TOKYO -- Japanese companies are keen to hire more foreign employees, but many of them do not have the know-how to find the right people. Responding to this growing need, recruiting agencies have begun offering unique services.
Neo Career in October last year began a service to arrange intensive interview opportunities so that client companies can meet dozens of local candidates abroad for exclusive interviews. Recruiting agencies often hold "hiring fairs," inviting a number of companies and job seekers to meet. But inviting candidates exclusively for a single company can be more effective for the best matching of candidates to jobs, according to the agency.
Neo Career recently arranged such sessions in South Korea, and plans to expand the service to India by the end of this year. In the first six months since the service started, some 600 foreigners have been selected through the service and came to Japan. The business aims to increase the number to 4,000 over the next three years.
After a company asks the agency to arrange interviews abroad, the agency takes two weeks or so to select 30 to 40 local candidates. It first seeks people who can speak good Japanese, through social media networks, and performs preliminary interviews to screen them.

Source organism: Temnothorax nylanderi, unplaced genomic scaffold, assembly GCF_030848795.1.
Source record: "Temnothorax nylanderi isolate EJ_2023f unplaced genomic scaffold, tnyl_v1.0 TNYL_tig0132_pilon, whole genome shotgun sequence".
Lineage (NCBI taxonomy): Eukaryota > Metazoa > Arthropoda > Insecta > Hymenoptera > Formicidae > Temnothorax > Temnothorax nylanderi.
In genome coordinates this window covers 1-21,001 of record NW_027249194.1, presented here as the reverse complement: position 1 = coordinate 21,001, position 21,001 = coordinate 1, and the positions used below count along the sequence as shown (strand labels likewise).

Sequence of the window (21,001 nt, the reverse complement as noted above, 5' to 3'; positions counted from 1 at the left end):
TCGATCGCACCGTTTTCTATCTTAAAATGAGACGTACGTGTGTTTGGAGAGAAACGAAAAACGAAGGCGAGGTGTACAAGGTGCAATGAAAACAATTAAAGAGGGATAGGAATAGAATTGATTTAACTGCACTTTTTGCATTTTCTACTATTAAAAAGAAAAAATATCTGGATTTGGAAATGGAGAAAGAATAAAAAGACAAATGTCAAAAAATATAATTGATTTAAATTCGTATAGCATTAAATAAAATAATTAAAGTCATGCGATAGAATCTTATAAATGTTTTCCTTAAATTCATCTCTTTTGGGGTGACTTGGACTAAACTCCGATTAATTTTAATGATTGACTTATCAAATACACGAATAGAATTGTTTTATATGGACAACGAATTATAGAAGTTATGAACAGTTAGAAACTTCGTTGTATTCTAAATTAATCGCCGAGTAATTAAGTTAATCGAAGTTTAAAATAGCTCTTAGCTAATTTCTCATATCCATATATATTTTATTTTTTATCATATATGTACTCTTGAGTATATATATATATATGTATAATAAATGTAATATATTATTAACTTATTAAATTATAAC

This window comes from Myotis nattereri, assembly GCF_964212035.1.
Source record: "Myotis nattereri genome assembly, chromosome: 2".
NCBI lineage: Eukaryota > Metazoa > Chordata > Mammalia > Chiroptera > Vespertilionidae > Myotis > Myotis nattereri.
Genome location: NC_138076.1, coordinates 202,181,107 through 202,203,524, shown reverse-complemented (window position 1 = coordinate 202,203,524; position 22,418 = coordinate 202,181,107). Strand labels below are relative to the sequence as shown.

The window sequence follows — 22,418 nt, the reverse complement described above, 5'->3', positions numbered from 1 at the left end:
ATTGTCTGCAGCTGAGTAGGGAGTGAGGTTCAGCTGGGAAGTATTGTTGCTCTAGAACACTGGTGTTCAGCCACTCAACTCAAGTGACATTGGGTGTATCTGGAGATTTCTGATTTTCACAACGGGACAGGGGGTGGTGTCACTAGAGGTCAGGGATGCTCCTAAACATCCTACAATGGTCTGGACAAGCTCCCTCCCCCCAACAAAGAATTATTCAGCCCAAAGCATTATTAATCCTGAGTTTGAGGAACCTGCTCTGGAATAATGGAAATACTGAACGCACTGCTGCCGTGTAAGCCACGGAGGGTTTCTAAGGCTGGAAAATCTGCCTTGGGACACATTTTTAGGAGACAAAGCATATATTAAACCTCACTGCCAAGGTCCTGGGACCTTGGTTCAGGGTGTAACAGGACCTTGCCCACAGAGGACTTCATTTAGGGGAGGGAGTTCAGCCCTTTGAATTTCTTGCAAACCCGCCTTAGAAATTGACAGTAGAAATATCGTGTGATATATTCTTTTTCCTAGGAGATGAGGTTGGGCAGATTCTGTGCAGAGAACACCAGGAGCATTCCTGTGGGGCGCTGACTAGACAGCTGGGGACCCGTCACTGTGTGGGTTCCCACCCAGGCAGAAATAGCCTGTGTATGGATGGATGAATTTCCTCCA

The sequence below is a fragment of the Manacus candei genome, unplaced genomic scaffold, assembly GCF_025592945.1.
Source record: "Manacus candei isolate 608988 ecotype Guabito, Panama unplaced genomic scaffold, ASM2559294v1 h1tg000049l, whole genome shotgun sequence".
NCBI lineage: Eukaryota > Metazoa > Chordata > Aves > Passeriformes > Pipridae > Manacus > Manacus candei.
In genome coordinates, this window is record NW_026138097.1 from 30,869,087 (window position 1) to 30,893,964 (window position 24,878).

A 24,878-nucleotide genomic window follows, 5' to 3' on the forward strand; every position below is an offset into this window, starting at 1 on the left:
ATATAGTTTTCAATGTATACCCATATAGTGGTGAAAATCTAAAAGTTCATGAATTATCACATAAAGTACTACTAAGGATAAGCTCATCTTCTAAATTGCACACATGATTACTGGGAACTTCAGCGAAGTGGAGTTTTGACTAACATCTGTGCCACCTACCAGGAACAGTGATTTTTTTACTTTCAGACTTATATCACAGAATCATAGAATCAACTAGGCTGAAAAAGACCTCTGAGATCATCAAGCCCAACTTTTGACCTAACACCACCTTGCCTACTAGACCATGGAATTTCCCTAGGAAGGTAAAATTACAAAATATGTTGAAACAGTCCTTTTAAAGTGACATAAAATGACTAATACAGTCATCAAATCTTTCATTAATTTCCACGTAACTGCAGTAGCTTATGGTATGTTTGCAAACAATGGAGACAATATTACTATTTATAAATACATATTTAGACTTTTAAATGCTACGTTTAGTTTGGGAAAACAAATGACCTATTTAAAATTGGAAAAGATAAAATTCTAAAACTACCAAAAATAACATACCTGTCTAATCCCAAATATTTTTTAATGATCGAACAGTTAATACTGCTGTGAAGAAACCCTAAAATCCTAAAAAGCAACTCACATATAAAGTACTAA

Once a company and a foreign candidate agree to employment, Neo Career also provides support for the new employee, such as applying for visas and finding a place to live. For humanities graduates, Neo Career receives from the hiring company about 400,000 yen ($3,628) for each new employee. For science grads, it charges 30% or so of the employee's annual salary.
Fourth Valley Concierge, meanwhile, is organizing an online computer programming competition, starting later this month. It sent out information about the event to some 5 million potential participants. During the first round, some 200 will be selected to proceed to the final round. The best 100 participants will be invited to visit Japan for job interviews. The competition is free for participants, and the top three finalists will win a cash prize.
There is strong demand among Japanese companies for talented engineers, especially artificial intelligence specialists.
According to an estimate from Tokyo-based Parsol Research and Consulting, a Temp Holdings subsidiary, Japan will be short more than 5 million workers in 2025 -- not only in the technology sector, but also in areas such as retail, transport and construction.